2 tablespoons extra-virgin olive oil
1 clove garlic, sliced very thin
¼ teaspoon red pepper flakes
Salt and pepper to taste
To finish the dish:
2 tablespoons butter
2 teaspoons extra-virgin olive oil
1 cup grated pecorino cheese
To prepare the sauce:
Drain the chickpeas well, reserving the liquid. Blend half the chickpeas (about 1 cup) and all their liquid on high until the mixture forms a smooth paste, about 1 minute. Heat the olive oil in a large saucepan over high heat. Squeeze the sausage out of the casing and add the meat to the pan. Brown it, stirring regularly and breaking the meat up into small pieces with a spoon. Add the tomato sauce and stir to combine. Add the chickpea puree and the fennel seed and stir to combine. Cook over medium heat until the mixture forms a loose sauce and the flavors are combined, about 15 minutes.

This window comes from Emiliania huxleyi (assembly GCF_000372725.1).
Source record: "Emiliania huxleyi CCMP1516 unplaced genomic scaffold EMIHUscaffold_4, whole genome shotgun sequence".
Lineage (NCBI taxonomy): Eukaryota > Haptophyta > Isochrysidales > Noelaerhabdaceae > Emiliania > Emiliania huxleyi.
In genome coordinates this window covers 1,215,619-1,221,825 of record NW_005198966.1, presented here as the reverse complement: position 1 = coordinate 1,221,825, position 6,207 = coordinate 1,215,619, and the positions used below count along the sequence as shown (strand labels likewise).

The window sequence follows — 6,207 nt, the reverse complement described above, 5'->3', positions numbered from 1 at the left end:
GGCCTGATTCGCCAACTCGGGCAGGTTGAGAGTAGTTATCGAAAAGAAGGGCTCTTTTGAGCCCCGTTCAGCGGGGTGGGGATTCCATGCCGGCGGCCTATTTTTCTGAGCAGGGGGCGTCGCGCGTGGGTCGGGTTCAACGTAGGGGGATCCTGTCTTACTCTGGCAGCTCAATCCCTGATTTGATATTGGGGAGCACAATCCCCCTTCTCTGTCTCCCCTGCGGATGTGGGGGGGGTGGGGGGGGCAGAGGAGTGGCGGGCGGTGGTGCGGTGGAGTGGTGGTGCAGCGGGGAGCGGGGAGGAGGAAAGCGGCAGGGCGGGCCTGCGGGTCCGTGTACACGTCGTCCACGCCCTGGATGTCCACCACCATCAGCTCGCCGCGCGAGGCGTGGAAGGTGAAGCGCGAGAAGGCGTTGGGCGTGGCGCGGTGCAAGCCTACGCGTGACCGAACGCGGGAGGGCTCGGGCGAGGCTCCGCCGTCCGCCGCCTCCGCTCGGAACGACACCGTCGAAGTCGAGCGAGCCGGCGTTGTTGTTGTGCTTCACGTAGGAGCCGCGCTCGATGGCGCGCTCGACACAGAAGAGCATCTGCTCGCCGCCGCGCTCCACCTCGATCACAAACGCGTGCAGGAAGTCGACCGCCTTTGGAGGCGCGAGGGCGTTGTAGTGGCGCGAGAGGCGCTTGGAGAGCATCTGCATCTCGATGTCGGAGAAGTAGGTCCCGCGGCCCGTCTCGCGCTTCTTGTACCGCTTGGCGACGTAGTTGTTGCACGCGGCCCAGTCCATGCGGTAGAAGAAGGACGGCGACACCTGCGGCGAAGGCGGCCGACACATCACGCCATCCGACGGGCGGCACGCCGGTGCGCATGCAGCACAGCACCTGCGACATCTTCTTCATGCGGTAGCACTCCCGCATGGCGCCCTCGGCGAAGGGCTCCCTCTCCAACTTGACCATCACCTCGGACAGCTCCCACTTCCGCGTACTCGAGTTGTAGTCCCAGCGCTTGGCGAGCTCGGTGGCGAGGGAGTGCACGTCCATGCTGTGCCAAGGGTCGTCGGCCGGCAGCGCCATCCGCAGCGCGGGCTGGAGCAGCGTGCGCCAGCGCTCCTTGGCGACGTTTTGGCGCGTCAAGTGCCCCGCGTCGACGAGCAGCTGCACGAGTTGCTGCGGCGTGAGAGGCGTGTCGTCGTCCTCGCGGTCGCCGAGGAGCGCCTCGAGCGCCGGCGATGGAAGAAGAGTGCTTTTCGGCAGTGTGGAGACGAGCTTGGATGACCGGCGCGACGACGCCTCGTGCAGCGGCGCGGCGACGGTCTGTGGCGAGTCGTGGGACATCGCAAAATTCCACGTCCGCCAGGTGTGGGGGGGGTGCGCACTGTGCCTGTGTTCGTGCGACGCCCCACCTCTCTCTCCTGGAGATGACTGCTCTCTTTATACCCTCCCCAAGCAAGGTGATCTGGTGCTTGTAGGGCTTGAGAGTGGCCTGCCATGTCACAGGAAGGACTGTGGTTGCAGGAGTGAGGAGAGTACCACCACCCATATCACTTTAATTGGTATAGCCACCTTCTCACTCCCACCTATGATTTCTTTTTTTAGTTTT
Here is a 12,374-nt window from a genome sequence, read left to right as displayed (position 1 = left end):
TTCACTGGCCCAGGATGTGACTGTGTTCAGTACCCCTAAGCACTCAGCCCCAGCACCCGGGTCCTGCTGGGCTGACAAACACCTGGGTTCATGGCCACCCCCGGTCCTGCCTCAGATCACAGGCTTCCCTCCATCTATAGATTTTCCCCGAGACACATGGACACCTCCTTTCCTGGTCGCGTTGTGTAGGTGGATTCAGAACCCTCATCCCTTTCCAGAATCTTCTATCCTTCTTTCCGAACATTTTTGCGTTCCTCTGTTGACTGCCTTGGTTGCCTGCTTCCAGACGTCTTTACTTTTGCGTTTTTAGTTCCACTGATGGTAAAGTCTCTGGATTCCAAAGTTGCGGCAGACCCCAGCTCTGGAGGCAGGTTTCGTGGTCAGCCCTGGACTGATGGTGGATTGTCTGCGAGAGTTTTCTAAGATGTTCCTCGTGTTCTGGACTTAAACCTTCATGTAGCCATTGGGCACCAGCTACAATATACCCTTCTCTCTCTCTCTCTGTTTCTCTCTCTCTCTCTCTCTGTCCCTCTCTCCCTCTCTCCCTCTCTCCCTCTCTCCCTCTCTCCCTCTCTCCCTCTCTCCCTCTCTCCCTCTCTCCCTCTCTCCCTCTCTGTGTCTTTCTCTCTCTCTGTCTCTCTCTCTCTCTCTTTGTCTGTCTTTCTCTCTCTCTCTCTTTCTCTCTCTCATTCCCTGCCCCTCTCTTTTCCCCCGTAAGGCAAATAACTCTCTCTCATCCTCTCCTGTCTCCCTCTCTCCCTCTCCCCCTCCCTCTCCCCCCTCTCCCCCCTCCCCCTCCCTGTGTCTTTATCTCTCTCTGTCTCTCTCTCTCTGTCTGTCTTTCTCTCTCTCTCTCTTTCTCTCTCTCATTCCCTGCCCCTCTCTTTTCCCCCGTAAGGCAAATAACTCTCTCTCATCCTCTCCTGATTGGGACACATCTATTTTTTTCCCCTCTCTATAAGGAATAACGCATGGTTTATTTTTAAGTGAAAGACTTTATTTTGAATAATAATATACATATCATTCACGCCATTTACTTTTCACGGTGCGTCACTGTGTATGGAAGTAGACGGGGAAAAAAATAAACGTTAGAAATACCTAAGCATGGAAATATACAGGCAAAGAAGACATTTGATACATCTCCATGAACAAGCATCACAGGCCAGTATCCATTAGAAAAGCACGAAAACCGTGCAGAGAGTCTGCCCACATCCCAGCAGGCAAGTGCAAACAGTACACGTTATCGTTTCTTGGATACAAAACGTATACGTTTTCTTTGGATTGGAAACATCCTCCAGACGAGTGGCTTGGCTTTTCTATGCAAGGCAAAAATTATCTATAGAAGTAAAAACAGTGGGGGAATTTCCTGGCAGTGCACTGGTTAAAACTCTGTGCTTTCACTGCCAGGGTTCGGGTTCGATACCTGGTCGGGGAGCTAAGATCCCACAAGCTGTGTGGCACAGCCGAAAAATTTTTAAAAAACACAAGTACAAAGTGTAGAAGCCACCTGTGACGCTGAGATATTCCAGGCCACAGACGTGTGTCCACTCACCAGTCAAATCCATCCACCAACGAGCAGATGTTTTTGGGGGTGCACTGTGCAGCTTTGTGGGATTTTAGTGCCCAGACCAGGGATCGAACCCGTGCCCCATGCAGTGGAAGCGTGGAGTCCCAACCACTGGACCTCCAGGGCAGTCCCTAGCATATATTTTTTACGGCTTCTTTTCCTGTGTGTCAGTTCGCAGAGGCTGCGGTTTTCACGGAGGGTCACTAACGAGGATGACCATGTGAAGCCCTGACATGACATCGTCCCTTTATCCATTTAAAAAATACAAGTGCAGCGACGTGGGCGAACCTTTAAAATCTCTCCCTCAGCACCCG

To prepare thebroccoli rabe and rigatoni:
Bring a large pot of salted water to a boil. Blanch the broccoli rabe until the stems are just softened and the color has deepened, about 90 seconds. Remove with a slotted spoon to a bowl of ice water to immediately stop the cooking process. Return the water to a boil, add the rigatoni and cookuntil it’s al dente. Drain but do not rinse the pasta. Warm the olive oil over medium-high heat in a medium sauté pan. Add the broccoli rabe, garlic, red pepper flakes and the remaining half of the chickpeas. Season with salt and pepper and sauté until the greens are well coated, about 1 minute.
To finish the dish:
Return the rigatoni to the pot. Add the sauce and cook on medium-high heat, mixing well, until the pasta is well coated, about 1 minute. Remove the pot from the heat and stir in the butter, olive oil and half the pecorino cheese. Transfer the pasta and sauce to a large serving dish and pour the broccoli rabe and chickpea mixture over the top. Top with the rest of the pecorino cheese and serve immediately.